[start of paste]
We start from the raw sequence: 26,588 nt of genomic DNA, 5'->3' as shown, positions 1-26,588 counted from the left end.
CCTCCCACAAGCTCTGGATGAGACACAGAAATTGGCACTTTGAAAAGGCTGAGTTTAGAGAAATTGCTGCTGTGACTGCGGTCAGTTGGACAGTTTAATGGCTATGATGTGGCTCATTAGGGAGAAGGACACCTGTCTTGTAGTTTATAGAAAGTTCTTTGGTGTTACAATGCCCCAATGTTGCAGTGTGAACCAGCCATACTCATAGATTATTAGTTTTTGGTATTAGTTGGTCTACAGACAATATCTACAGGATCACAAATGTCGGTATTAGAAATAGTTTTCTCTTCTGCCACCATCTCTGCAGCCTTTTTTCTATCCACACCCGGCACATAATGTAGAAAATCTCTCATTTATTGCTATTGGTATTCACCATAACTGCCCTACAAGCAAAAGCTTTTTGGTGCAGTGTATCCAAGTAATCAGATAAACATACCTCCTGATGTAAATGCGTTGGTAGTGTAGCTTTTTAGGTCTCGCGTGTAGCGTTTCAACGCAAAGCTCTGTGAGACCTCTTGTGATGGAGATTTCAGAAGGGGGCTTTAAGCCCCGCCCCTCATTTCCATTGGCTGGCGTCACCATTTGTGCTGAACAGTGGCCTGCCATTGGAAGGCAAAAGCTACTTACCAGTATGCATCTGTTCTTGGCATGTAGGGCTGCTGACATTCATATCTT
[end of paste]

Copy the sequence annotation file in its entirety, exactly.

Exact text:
We start from the raw sequence: 26,588 nt of genomic DNA, 5'->3' as shown, positions 1-26,588 counted from the left end.
CCTCCCACAAGCTCTGGATGAGACACAGAAATTGGCACTTTGAAAAGGCTGAGTTTAGAGAAATTGCTGCTGTGACTGCGGTCAGTTGGACAGTTTAATGGCTATGATGTGGCTCATTAGGGAGAAGGACACCTGTCTTGTAGTTTATAGAAAGTTCTTTGGTGTTACAATGCCCCAATGTTGCAGTGTGAACCAGCCATACTCATAGATTATTAGTTTTTGGTATTAGTTGGTCTACAGACAATATCTACAGGATCACAAATGTCGGTATTAGAAATAGTTTTCTCTTCTGCCACCATCTCTGCAGCCTTTTTTCTATCCACACCCGGCACATAATGTAGAAAATCTCTCATTTATTGCTATTGGTATTCACCATAACTGCCCTACAAGCAAAAGCTTTTTGGTGCAGTGTATCCAAGTAATCAGATAAACATACCTCCTGATGTAAATGCGTTGGTAGTGTAGCTTTTTAGGTCTCGCGTGTAGCGTTTCAACGCAAAGCTCTGTGAGACCTCTTGTGATGGAGATTTCAGAAGGGGGCTTTAAGCCCCGCCCCTCATTTCCATTGGCTGGCGTCACCATTTGTGCTGAACAGTGGCCTGCCATTGGAAGGCAAAAGCTACTTACCAGTATGCATCTGTTCTTGGCATGTAGGGCTGCTGACATTCATATCTT